I could have swore I wrote about this already on our website, but I don't see it anywhere here. Maybe I just dreamed that. This summer has been a vaguely-defined haze.
ADVANCED RACE GUIDE
(back on topic...
The newest hardcover book for Pathfinder, The Advanced Race Guide, has been out for a couple of weeks now. I have my copy and have gone through it and it's a beaut.
This book builds on Pathfinder's greatest strength - it's wealth of character options. These options, all centered around character race for this book, come in 3 major categories.
Additional Options for the Core Races
In case you were under the impression this book was only
about cool, weird new races, think again. All the core, classic fantasy role-playing races, those you know well from the Pathfinder rulebook have an extensive section devoted to them.
1. All of them get new alternate racial rules, options players have if they are willing to give up one of the traditional features of their chosen race.
For example, the traditional (right out of the Core Rulebook) features of elves are:
- Low-Light Vision
- Elven Immunities
- Elven Magic
- Keen Senses
- Weapon Familiarity
One of the Alternate Racial Rules for Elves is Eternal Grudge, which reads as follows:
"Eternal Grudge: Some elves grow up in secluded, isolationist communities where generations-old slights and quarrels linger as eternal blood feuds. Elves with this racial trait receive a +1 bonus on attack rolls against humanoids of the dwarf and orc subtypes because of special training against these hated foes. This racial trait replaces elven magic."
A player that chose this option for his Elven character would still have every other trait of Elves as described in the Core Rulebook, but would, as indicated, have to give up something in order to receive the bonuses for Eternal Grudge.
In addition to Eternal Grudge, there are other alternate racial traits for Elves with names like Arcane Focus, Elemental Resistance, Envoy, Lightbringer, Silent Hunter, and Urbanite. There are as many or more for every one of the other core races as well.
2. Racial Archetypes
Racial Archetypes describe not a new class, but an existing class that has, like the alternate racial rules above, slight changes to tweak them to a specific archetype.
For example, a Treesinger isn't a brand-new class. It is still a Druid, but a variation of the basic Druid class available for Elves, dropping a few traditional Druid features for features specific to that archetype. The Treesinger gets animated plant companions instead of animal companions.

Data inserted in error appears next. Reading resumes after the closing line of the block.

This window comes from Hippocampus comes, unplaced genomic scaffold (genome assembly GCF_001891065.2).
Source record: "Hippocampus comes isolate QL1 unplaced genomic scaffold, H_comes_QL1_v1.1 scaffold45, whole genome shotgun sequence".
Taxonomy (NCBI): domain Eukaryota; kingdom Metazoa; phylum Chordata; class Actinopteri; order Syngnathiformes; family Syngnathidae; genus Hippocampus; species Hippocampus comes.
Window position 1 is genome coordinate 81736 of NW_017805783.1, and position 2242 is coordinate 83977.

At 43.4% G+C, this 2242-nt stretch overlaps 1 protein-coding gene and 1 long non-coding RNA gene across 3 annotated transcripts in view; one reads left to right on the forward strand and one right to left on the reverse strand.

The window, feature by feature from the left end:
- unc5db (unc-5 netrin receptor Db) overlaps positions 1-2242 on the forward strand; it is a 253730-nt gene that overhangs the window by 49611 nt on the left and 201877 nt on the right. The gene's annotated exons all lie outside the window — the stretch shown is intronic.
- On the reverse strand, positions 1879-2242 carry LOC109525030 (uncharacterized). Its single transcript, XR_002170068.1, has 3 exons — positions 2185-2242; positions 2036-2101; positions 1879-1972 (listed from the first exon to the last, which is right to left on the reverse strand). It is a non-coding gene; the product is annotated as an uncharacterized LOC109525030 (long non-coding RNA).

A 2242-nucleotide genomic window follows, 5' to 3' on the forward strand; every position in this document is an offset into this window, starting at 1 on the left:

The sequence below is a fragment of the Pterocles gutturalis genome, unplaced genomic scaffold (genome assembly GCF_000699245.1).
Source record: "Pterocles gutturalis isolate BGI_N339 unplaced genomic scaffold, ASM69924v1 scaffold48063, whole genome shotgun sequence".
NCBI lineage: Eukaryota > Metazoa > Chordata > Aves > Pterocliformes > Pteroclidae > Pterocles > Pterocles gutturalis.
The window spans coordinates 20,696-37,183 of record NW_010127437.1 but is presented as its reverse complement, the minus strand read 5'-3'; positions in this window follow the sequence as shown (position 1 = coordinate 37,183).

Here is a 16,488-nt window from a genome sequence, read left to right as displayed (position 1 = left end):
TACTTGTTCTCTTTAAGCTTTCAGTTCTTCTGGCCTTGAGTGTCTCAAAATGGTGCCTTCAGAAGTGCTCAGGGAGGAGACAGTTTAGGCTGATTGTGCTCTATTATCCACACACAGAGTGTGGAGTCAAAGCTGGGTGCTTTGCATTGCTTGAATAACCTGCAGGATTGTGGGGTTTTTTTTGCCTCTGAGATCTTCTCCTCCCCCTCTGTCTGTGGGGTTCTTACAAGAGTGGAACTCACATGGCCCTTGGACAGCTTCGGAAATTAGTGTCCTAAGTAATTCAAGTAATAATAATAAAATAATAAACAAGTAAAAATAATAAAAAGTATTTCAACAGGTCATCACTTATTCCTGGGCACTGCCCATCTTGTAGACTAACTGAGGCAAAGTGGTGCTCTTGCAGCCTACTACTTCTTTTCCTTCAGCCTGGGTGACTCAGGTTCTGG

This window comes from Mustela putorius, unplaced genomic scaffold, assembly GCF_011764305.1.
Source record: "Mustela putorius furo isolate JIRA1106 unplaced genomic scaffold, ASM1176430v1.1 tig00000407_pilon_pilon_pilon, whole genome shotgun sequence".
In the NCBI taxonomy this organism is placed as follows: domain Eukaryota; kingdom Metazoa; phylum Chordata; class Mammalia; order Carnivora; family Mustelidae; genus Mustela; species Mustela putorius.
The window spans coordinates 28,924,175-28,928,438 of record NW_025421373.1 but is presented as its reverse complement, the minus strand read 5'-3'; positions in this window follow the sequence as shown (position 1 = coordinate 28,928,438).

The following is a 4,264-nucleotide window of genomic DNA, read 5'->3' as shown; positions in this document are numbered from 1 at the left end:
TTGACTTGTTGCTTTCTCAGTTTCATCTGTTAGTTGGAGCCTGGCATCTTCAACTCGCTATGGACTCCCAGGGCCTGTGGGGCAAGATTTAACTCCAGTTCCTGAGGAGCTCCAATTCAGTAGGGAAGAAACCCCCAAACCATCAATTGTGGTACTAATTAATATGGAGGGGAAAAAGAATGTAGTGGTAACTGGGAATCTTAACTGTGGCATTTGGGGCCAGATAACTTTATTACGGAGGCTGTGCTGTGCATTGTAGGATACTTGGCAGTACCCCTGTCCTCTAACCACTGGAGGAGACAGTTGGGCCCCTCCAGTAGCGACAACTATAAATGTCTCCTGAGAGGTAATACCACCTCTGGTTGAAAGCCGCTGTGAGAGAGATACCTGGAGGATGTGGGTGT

Each race gets one or two racial archetypes, all variations on traditional classes, all associated with a particular race. Humans don't just have to play traditional monks. They can play Wanderers. Half-Orcs don't have to just play traditional rogues. They can play Skulking Slayers. Gnomes don't have to play traditional bards. They can play Pranksters.
3. In addition to all this, there are sections for each
- New equipment
Sheriff's Whistle, Star Charts, Billow Capes, Riding Crops, Halfling Jugglesticks, etc.
- New feats
- New magic items
- New spells
Featured and Additional Races.
- This section details a bunch of races, most familiar to Pathfinder players, giving information to make them completely playable for player characters. This includes even alternate racial traits, racial archetypes, racial equipment, feats, and spells, like the core classes above.
Featured Races include:
- Humans of celestial or other good outsider descent
- The "half-living children of vampires birthed by human females."
- Descendants of humans trapped on the Shadow Plane
- Human w/elemental plane of fire ancestry
- Human w/ elemental plane of earth ancestry
- human w/ elemental plane of air ancestry
- Crowlike masters of language and swords
- descendants of humans and fiendish outsiders
- Human w/ elemental plane of water ancestry
Uncommon Races include:
Changelings, Duergar, Gillmen, Gripplis, Kitsunes, Merfolk, Nagaji, Samsarans, Strix, Sulis, Svirfneblin, Vanaras, Vishkanyas, and Wayangs.
Creative GMs and players will possibly find this to be their very favorite part of the book. All the qualities of Pathfinder races are broken down into a simple point system that can be used to create all-new races. Do you have a favorite race from some other game or television series or movie that you've always wanted to play in Pathfinder? Here's how you make it happen.
At the end, they even include details on how all the standard races as well as the featured and uncommon races from this book add up.
We've sold a bunch of these already. Don't let yours be the only Pathfinder campaign in Spokane without the options presented here.